Step away from the sugar
A chef’s response to realising she had a sugar addiction? Great satisfying recipes
Chefs are can sometimes overdo things. It’s a lifestyle that exaggerates those dependencies we all have – for some it’s alcohol to cope with stress, caffeine to cope with tiredness or sugar to keep energies high.
Over the years, I slowly came to realise that each of these was nothing more than a crutch that temporarily allowed me to work, but long- term they caused a level of addiction. The end of the annual restaurant season meant the end of the need for such high doses to cope and I found myself in the midst of withdrawal and exhaustion so intense I knew it was time to ween myself off.
Alcohol and caffeine were the first to go. I won’t say it was easy but it was nothing compared with the constant struggle I had with sugar.
Sugar is our silent enemy. It’s the most acceptable substance to be highly addicted to, and it’s a ubiquitous addiction. It’s in most things we reach for in times of self- pity, when we need instant energy or for a celebration. There’s an acceptable innocence in a Turkish Delight ( or three) over a glass of wine before service, so that I persistently denied sugar dependency was a problem at all.
I invite you all to consider, over the duration of this weekend, the amount of sugar you ingest. From the sprinkle on your porridge, to the high starch foods – don’t forget bread and pasta – that we all depend on for comfort.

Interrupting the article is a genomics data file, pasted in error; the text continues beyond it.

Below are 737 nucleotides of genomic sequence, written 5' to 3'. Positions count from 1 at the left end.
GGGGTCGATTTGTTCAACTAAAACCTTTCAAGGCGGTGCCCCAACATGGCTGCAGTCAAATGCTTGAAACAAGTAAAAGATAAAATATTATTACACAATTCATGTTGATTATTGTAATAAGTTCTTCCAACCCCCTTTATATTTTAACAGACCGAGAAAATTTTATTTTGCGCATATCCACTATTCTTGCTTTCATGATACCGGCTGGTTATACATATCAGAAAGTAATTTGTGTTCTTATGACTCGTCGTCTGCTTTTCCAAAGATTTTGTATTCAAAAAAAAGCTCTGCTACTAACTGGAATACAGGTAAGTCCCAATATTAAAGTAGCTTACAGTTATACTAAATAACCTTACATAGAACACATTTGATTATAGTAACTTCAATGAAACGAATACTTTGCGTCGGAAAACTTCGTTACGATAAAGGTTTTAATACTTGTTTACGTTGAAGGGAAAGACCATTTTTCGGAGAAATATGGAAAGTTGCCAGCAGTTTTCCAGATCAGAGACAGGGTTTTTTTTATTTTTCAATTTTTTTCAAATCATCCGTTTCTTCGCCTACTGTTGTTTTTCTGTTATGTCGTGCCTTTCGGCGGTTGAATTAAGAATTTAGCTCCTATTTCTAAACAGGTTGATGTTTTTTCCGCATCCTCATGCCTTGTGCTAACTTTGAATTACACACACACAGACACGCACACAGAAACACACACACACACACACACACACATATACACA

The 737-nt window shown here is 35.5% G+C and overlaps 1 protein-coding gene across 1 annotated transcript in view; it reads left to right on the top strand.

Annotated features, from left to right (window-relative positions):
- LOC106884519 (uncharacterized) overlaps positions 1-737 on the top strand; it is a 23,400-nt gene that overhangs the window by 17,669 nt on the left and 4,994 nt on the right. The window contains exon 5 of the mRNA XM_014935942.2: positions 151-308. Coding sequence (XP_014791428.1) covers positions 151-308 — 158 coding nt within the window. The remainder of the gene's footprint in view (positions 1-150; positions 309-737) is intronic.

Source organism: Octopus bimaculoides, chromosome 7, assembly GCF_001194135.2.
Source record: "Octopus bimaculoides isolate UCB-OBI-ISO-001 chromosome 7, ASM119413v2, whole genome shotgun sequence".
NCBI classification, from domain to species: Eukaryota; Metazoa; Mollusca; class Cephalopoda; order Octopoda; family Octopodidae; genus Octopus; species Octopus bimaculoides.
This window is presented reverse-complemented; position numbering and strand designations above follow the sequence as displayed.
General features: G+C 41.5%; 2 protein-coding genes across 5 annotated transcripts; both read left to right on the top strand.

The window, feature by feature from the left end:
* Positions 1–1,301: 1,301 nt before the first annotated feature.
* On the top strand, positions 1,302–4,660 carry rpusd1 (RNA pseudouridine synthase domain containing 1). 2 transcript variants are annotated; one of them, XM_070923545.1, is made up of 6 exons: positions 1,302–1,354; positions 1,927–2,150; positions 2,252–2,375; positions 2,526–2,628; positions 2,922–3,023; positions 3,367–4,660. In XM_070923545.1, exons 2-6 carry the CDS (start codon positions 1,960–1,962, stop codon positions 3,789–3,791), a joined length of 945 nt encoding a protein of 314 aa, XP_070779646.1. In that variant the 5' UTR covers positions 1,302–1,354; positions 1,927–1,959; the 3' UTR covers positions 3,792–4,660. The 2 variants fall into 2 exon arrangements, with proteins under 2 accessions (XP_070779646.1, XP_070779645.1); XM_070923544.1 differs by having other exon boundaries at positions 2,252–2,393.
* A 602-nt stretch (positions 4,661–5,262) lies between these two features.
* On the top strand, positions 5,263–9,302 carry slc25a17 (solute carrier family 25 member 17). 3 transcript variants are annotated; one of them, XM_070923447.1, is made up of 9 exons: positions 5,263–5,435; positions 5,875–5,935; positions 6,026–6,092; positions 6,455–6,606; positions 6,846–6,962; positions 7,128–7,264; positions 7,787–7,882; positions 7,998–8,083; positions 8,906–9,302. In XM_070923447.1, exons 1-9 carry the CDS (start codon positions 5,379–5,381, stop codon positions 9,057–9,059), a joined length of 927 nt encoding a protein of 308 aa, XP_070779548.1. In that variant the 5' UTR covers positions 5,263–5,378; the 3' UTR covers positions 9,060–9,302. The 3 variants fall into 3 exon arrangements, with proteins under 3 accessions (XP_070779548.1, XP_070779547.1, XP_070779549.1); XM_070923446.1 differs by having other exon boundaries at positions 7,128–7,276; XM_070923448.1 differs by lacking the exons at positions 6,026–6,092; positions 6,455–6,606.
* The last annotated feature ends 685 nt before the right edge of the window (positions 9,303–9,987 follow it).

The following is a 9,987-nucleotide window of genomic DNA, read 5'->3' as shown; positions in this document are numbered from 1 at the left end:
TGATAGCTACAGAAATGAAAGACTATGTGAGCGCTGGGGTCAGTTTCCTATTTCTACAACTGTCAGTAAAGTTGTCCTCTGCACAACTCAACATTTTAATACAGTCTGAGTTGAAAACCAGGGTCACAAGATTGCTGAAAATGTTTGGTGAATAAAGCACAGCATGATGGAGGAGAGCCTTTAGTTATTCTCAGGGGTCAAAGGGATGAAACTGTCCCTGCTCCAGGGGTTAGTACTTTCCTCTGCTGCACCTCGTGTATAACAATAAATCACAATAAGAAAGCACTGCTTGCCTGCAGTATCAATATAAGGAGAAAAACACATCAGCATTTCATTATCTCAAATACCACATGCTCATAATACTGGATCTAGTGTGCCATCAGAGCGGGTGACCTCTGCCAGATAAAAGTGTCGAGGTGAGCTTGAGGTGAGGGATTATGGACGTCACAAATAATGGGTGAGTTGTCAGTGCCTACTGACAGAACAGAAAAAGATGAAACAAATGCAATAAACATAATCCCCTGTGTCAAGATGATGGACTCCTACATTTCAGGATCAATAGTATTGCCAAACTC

I can’t claim to have parted ways with sugar entirely, and I’m not sure I ever will. At times of boredom, exhaustion or indulgence we frequently reach for comfort food or drink. In an attempt to remedy our ways we tend to go cold turkey, but this is often far too challenging and we give up and go back to our old ways.
Instead, reach for something that won’t leave you with guilt, nausea and a subtle craving for even more. This week’s dishes can be made in advance and are rewarding in flavour but don’t require any health compensation – in fact, you will feel better after eating them. Try these recipes to satisfy your need at those times when you’re tempted by something sweet in the middle of the day or at the end of a long week. The reward is worth it.